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Iowa enjoys 27-year history as the political king-maker

Iowa enjoys 27-year history as the political king-maker

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Monday, July 26, 1999

By JOHN SKIPPER, Of The Globe-Gazette

MASON CITY - "Message, money, Iowa and New Hampshire."

Those are the four main ingredients to winning the presidential nomination, said Lamar Alexander, two-time GOP candidate for the nomination, during a campaign swing through Mason City in 1995.

Other presidential hopefuls obviously agree, judging from their frequent visits to Iowa for about the past 30 years.

Some of the names are familiar: McGovern, Ford, Carter, Reagan, Bush, Dole, Mondale. Others are less well known: Chisholm, Jackson (Henry, not Jesse), Harris, Askew, Hollings, DuPont, Crane, Taylor. All have come and gone. Others have taken their places. Clinton, Gore, Forbes, Buchanan, Bradley, Keyes, Kasich, Quayle, Elizabeth Dole, George W. Bush, Bauer, Smith. Different names, same path. And more are sure to come.

Three of Alexander's components are obvious. Message and money have always been political essentials, and New Hampshire has held the nation's first primary election for several generations, giving it a natural sense of importance.

But how did Iowa, a state that is smaller, whiter, older and more rural than most other states, become such a focal point for presidential politics?

The answer is that Iowa was the birthplace of one of the great political "spins" 27 years ago - the brainchild of an ambitious campaign manager trying to gain national recognition for his obscure candidate. The "spin" worked and politicians have been drawn to Iowa like a magnet ever since.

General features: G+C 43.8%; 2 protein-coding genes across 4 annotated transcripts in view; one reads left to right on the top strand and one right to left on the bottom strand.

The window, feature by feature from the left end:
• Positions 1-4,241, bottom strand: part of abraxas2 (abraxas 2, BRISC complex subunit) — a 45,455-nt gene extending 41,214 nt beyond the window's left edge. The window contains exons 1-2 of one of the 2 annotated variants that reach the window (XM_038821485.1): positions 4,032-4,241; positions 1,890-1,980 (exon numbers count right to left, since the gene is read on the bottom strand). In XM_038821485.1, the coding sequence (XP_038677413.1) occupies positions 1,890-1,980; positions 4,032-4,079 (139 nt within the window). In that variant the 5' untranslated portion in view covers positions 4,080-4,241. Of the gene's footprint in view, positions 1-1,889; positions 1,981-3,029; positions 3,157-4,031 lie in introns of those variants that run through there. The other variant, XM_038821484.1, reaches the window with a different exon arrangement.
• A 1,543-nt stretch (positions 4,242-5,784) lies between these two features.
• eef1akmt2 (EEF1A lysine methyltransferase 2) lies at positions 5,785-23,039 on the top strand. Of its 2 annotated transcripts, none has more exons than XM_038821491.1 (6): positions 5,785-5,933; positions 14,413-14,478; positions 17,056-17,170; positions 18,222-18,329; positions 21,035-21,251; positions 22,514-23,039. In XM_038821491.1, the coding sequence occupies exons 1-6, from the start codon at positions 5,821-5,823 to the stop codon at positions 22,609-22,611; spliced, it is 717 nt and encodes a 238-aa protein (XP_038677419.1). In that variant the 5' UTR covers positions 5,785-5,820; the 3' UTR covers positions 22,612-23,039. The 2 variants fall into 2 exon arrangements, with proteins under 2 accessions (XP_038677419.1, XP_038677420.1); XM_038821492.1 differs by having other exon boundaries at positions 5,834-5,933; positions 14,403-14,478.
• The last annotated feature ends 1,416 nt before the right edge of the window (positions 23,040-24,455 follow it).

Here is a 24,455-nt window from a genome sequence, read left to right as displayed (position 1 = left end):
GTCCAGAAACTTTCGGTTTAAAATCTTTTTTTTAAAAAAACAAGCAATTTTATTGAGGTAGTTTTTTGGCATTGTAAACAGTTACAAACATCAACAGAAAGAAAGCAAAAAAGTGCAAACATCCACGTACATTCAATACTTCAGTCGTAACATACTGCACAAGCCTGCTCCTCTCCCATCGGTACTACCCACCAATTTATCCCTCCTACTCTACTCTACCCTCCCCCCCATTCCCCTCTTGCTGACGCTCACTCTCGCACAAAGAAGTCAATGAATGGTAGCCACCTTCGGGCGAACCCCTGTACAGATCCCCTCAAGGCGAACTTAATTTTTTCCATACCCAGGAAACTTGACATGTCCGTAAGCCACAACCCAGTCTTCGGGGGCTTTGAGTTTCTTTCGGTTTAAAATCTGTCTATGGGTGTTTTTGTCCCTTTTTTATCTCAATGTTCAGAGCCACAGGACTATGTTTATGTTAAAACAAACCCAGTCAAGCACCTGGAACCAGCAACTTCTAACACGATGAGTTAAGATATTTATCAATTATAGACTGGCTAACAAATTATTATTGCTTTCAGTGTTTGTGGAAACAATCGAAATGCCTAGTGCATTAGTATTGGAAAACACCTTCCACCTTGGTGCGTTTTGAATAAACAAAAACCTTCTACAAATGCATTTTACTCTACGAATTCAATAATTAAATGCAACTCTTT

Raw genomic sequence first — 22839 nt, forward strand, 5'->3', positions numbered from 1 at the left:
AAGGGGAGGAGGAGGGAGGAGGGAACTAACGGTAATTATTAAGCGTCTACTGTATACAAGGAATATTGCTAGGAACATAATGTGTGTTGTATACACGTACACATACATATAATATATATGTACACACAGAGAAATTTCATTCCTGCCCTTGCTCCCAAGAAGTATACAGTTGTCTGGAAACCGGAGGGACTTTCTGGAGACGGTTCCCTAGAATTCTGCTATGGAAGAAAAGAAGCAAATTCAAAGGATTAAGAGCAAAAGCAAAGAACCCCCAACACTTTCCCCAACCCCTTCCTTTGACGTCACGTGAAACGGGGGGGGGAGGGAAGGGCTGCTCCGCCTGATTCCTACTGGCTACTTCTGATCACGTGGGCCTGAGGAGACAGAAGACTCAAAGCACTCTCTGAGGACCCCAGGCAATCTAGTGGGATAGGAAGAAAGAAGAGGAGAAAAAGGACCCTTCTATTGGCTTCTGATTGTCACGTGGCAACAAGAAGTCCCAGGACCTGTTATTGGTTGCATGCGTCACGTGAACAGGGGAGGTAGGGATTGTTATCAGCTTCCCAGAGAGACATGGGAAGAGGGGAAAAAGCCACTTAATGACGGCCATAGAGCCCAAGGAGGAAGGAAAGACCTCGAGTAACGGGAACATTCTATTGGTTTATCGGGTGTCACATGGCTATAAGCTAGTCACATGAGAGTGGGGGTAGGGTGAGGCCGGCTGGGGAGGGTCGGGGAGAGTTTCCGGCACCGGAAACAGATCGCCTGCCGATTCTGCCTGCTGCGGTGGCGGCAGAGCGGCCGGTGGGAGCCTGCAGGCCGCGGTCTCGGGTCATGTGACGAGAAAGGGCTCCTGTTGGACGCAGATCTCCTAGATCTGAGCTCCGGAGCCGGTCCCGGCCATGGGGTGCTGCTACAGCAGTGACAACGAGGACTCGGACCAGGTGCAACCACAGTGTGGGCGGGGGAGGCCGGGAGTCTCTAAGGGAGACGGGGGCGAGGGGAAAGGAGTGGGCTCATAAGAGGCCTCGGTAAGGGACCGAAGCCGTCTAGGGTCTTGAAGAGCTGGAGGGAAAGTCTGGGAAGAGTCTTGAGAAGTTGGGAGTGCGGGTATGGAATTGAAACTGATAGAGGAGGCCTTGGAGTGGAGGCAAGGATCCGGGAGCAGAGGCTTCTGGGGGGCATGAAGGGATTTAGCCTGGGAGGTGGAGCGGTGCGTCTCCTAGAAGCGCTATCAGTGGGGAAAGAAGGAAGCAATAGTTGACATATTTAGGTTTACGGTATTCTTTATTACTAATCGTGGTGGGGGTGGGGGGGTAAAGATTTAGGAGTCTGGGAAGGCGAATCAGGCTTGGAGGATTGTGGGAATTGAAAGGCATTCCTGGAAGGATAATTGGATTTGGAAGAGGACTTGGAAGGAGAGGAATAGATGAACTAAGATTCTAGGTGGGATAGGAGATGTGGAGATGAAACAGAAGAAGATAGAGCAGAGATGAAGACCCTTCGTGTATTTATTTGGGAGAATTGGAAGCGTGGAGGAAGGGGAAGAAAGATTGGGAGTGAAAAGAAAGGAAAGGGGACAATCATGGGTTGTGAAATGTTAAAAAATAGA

The year was 1972. The campaign manager was Gary Hart. The candidate was Sen. George McGovern, a relatively unknown Democratic senator from South Dakota.

But the "spin" development really began four years earlier. The 1968 Democratic convention in Chicago was marred not only by protesters clashing with the police on the streets outside the convention hall but by bitter floor fights over seating of delegates inside. Hubert Humphrey got the nomination but lost the November election to Richard Nixon.

Democrats scrambled to regroup. They formed a commission, chaired by Iowa Sen. Harold Hughes, to draft new rules aimed at opening up the party to minorities and others who felt disenfranchised.

The new rules called for more meetings, better advance notice of meetings and new procedures allowing all party members to have the chance to state their views on platform issues. In order to accomplish all of this and still hold their state convention in June, Iowa Democrats decided to move up the date of their caucuses to late January, a seemingly innocent calendar change.

"Part of the problem was slow printers," said Ron Masters, longtime Democratic activist and former Cerro Gordo County party chairman. "With all the new rules, in order to get everything printed and distributed before the convention, it was necessary to move up the caucus date."